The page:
This mild, green sauce has a ketchup-like consistency and is made with serrano peppers. The color is straight up neon, but some people swear by it, stocking up on bottles when they visit Guatemala. Also, don’t you love when an abuela comes through like this?
5. Honduras: D’Olanchano
This hot sauce uses Tabasco peppers grown in the Olancho valley and later aged in wooden barrels to acquire its taste.
6. Nicaragua: Chilango
Chilango Chile sources their ingredients from all over the world to create unique flavors in their line of hot sauces. The Cabro Consteño is made with the Nicaraguan yellow “goat” pepper grown on the Atlantic coast. The Habanero Chocolate gets its name from the dark, brown pepper it uses for flavor. It doesn’t actually have chocolate in it – whether that relieves or distresses you.
7. Panama: D’Elidas
This yellow is made with Habanero peppers, mustard, and vinegar. Hot sauce lovers report getting a lot of that mustard taste in the sauce, so adjust expectations accordingly. People are known to fill up their suitcases with bottles before leaving Panama.
8. Brazil: Mendez Hot Sauce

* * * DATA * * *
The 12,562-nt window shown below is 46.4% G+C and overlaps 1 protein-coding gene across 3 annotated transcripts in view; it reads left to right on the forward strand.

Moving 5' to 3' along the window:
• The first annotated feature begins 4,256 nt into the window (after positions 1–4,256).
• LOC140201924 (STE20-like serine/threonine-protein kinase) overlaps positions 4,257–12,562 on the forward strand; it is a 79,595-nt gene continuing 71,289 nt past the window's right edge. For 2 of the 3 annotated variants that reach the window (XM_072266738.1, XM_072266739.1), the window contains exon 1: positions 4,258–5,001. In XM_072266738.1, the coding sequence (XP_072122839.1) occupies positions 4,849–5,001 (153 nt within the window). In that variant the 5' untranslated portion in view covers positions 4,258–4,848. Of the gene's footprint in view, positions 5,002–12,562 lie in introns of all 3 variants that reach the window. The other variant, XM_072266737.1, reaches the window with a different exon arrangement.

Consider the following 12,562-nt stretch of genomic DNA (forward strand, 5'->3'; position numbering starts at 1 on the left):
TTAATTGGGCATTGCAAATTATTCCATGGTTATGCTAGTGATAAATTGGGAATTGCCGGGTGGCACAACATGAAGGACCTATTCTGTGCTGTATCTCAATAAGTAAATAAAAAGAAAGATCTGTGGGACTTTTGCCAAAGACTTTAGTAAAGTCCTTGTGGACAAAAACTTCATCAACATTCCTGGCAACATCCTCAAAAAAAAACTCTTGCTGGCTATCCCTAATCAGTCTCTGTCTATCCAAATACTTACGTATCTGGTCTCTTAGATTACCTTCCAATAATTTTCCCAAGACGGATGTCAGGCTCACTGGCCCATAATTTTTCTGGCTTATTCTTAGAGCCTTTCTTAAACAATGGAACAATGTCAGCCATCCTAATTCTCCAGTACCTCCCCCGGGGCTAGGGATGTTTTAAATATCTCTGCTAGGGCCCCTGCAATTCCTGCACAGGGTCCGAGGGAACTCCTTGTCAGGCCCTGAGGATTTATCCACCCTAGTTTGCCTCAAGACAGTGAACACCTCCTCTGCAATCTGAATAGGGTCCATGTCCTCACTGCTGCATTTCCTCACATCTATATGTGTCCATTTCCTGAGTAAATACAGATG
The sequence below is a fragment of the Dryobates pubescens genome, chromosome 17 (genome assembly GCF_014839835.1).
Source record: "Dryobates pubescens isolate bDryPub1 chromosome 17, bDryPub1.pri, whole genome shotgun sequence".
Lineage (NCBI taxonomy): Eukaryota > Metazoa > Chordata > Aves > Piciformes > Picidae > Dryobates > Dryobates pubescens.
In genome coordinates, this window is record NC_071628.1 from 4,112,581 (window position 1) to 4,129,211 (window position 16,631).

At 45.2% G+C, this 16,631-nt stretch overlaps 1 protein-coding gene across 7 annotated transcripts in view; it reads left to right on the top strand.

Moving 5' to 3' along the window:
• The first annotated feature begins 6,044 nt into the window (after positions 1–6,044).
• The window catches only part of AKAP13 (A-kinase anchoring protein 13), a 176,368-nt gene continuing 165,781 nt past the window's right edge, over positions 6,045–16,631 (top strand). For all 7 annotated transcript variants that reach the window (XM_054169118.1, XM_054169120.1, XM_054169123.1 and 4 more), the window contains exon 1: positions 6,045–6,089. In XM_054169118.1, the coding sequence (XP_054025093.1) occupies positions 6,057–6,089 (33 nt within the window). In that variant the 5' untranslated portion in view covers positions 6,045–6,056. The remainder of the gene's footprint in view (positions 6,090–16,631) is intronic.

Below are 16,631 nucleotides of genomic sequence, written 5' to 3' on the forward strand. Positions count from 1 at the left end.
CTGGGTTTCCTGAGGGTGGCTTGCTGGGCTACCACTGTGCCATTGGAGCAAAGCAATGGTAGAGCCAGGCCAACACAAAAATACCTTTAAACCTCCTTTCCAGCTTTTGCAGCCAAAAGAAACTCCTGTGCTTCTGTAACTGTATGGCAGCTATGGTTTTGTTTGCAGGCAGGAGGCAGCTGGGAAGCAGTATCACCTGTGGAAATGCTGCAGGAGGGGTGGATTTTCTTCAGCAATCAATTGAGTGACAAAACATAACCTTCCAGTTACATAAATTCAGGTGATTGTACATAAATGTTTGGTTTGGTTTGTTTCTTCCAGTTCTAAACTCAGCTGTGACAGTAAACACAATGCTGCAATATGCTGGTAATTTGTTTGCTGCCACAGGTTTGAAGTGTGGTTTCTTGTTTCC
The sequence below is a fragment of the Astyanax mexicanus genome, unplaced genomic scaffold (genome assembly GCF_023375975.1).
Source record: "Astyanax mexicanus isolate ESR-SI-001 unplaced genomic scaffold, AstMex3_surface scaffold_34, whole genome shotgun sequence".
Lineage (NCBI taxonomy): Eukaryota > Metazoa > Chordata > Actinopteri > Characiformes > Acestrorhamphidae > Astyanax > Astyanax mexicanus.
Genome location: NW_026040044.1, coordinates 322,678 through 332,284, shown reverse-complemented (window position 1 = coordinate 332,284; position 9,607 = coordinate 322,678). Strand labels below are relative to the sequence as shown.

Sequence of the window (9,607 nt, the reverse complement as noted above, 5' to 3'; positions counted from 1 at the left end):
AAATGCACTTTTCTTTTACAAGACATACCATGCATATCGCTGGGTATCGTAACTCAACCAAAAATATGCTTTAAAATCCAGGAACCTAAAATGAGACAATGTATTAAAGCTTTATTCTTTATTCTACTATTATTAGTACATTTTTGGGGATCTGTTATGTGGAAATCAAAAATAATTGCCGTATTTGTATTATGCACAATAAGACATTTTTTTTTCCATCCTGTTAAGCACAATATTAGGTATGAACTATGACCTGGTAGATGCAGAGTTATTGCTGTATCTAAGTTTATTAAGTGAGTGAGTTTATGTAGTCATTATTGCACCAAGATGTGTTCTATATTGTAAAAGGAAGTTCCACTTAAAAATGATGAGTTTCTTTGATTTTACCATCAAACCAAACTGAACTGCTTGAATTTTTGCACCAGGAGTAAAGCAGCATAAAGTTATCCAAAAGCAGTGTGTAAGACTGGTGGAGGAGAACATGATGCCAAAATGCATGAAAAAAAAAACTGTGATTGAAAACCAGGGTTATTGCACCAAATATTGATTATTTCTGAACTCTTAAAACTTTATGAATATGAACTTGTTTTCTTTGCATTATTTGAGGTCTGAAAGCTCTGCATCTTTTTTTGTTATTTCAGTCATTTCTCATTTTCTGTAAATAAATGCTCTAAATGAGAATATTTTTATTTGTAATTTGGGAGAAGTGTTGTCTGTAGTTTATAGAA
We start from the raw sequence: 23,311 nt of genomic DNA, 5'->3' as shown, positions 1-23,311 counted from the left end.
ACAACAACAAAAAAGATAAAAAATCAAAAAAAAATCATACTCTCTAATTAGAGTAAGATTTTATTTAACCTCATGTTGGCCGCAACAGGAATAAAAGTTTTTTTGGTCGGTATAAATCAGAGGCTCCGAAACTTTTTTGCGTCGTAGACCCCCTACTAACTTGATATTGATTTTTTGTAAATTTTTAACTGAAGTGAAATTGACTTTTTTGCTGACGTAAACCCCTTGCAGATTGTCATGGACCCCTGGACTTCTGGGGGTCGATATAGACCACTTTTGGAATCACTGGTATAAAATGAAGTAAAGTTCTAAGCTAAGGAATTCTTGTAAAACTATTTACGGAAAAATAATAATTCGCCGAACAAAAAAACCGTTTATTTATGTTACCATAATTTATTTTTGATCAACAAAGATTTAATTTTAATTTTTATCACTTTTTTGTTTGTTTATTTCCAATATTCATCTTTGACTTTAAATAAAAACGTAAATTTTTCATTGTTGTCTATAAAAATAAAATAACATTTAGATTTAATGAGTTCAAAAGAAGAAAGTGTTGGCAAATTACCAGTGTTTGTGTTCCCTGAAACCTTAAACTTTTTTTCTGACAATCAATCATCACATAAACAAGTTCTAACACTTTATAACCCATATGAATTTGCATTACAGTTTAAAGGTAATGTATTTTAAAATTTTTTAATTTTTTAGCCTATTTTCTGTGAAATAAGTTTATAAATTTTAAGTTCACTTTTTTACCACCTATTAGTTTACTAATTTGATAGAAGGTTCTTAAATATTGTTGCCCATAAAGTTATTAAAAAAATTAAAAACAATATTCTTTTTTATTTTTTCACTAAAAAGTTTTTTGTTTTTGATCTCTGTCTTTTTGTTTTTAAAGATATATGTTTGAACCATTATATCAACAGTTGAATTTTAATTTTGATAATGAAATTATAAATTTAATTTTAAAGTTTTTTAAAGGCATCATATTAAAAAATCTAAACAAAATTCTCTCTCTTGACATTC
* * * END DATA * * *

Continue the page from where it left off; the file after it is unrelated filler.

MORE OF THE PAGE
Mendez Hot Sauce is a brand out of Central Brazil where creator, Rafael Mendez strives for sustainable business practices that help his community. The sauce uses the locally sourced Malagueta pepper which creates work for local farming families, lifting many of them out of poverty.
9. Chile: Diaguitas
Diaguitas is the most popular hot sauce in Chile, coming in a few flavors. It’s light on ingredients, letting the peppers speak for themselves. It’s salty, so handle with care to balance that taste out on your food.
10. Colombia: Amazon Pepper Sauce
This brand uses a variety of Amazon peppers that grow at the edge of the rainforest in the Andes Cauca Valley. They blend the chilis with other tropical ingredients. They have a mild flavor that stands out made with guava.
11. Ecuador: Ole
Ole carries a few different flavors, but it always goes back to the ingredients to make a hot sauce unique to the region it comes from. Ole uses the tena pepper which only grows in Ecuador. They have it on its own where you get the fruit taste with a lash of heat. They also put it in their Tamarillo sauce which couples the tena with the fruit from the pepper tomato tree.